Abortion is not a new concept. In fact, abortion has been around for hundreds of years. The history of abortion begins with the ancient Greeks and Romans, and, of course, continues even today. Early abortions were performed in rather frightening and unscientific ways. These ways primarily dealt with herbs – dubbed “abortifacient” – sharp objects, and even by placing severe pressure on the expectant mother’s abdomen.
Abortifacient herbs were used for hundreds of years, and some people still use them today, although this is not recommended because of the possibility of physical danger to the woman. These herbs were also not guaranteed to work, and sometimes the user would get ill, but the herbs would fail to cause an abortion. In the 11th century, a missal on herbal remedies was written, and in it were listed the herbs that can cause abortion; thus the beginning of abortifacient herbs in the history of abortion.
Herbs listed in this book were black and white hellbore, pennyroyal, Italian catnip, sage, savory, cyperus, and soapwort. Of these, recently there are two cases of death caused by pennyroyal. Other herbs such as birthwort, rue, tansy, opium, worm fern, and silphium (which is now extinct) were also used. Some people even used iron sulphate and iron chloride. Some of the most interesting remedies used herbs that modern people use everyday, sometimes even in food: egg, dill, marjoram, thyme, parsley, lavender and juniper.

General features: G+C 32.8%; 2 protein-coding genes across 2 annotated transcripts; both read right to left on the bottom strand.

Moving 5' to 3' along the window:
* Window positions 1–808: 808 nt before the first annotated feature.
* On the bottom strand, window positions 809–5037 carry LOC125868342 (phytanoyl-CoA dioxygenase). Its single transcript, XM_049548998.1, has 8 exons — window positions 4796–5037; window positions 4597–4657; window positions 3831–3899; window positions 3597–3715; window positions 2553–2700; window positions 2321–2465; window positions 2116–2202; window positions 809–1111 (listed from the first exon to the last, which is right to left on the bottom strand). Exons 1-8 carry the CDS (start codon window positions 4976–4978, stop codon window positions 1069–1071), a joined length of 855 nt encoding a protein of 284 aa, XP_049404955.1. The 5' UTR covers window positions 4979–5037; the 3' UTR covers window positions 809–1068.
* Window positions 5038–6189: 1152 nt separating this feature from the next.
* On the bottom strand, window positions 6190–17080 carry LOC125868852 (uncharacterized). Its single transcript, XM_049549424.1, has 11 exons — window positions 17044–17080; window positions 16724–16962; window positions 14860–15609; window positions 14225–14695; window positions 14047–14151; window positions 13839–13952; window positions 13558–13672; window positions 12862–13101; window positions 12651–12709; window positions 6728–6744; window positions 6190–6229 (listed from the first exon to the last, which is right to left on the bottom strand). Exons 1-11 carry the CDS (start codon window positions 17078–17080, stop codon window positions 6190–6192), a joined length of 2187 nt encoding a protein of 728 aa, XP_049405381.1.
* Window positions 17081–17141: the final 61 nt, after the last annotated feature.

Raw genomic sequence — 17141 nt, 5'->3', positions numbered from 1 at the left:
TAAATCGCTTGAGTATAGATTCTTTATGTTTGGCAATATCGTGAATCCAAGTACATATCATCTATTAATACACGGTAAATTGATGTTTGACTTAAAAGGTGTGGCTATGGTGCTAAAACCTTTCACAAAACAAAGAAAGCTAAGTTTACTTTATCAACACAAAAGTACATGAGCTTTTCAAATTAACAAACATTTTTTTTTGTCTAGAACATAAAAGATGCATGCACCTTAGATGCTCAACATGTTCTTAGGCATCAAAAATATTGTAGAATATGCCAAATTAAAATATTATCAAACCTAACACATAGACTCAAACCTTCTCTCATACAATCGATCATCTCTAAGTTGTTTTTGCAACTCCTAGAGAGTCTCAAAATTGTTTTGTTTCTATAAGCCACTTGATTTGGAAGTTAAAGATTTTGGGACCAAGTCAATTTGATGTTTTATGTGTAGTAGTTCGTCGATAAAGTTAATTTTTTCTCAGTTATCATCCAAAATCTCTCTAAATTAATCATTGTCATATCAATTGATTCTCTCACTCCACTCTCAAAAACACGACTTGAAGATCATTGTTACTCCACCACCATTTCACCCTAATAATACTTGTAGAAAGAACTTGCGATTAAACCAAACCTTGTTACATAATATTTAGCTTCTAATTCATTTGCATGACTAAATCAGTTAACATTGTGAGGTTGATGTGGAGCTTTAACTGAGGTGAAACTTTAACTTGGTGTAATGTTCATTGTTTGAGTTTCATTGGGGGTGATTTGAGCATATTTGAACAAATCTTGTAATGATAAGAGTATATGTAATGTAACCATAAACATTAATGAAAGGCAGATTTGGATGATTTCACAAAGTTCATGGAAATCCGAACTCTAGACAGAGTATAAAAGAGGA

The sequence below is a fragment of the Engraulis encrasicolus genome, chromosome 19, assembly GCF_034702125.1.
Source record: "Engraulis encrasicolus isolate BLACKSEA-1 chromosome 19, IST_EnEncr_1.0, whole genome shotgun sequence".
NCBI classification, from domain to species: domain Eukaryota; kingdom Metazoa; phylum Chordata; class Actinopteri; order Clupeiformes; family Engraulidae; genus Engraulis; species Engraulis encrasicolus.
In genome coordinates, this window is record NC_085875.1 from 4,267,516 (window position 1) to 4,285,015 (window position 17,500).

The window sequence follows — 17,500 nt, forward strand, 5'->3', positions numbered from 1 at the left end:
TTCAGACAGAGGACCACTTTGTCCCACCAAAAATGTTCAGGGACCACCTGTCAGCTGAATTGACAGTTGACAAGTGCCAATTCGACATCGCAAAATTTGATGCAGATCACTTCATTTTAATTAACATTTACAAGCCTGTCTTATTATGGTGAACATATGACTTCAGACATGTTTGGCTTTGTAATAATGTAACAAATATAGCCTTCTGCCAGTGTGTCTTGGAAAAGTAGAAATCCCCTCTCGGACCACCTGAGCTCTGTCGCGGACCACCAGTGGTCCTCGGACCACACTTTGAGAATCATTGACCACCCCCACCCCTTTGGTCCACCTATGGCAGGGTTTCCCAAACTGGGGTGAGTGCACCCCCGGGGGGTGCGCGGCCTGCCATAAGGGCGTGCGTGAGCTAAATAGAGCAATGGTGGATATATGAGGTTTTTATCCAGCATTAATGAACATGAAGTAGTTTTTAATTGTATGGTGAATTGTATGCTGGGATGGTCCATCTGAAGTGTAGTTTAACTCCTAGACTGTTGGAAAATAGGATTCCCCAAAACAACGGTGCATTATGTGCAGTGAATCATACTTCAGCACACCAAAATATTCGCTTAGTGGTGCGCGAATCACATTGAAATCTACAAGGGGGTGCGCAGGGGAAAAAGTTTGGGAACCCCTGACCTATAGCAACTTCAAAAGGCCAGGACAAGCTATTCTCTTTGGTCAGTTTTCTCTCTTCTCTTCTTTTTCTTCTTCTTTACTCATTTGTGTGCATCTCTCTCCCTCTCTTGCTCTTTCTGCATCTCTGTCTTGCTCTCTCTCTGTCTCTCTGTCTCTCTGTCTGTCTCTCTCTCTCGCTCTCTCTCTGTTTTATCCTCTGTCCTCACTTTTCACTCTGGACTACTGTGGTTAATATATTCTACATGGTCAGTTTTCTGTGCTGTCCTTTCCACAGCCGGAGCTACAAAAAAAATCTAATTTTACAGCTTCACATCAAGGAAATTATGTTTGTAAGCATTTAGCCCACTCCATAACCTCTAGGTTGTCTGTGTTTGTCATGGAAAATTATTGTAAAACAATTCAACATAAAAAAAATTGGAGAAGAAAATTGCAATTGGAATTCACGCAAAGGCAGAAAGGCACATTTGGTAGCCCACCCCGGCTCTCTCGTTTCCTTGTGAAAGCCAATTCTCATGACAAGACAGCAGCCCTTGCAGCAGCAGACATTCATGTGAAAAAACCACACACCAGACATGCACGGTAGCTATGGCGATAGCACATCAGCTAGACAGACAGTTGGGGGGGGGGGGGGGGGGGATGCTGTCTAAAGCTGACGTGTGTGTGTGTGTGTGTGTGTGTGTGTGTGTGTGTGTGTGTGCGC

The history of abortion continues with the development of current methods of abortion. The curette, which is a sharp implement used to clean the walls of the uterus, was initially invented in France in the 18th century. The process of dilation and curettage has been used since the 19th century. Vacuum-type implements were developed in the 19th century, but were only used in Japan, China, and the former Soviet Union until the mid-20th century when the process was introduced in the United States and Britain. In the late 20th century, drugs like mifepristone were developed to chemically produce an abortion.
The legal history of abortion is somewhat complicated. Abortion laws established by the church in early times concentrated on the point in the pregnancy called the “quickening”; this term commonly referred to the time when the expectant mother can feel the baby move for the first time. After the quickening, abortion was considered taboo, and was considered illegal.
Between the 18th and 19th centuries, clergymen, doctors, and others interested in social reforms began to make movements to ban abortion altogether. The 20th century brought the legalization of abortion in most Western countries, but this was, and still is, the subject of great debate and controversy. In the United States, abortion during the first trimester (or the first 12 weeks) of pregnancy was deemed legal by the Supreme Court in 1973 in the famous court case Roe vs. Wade, beginning a new phase in the history of abortion.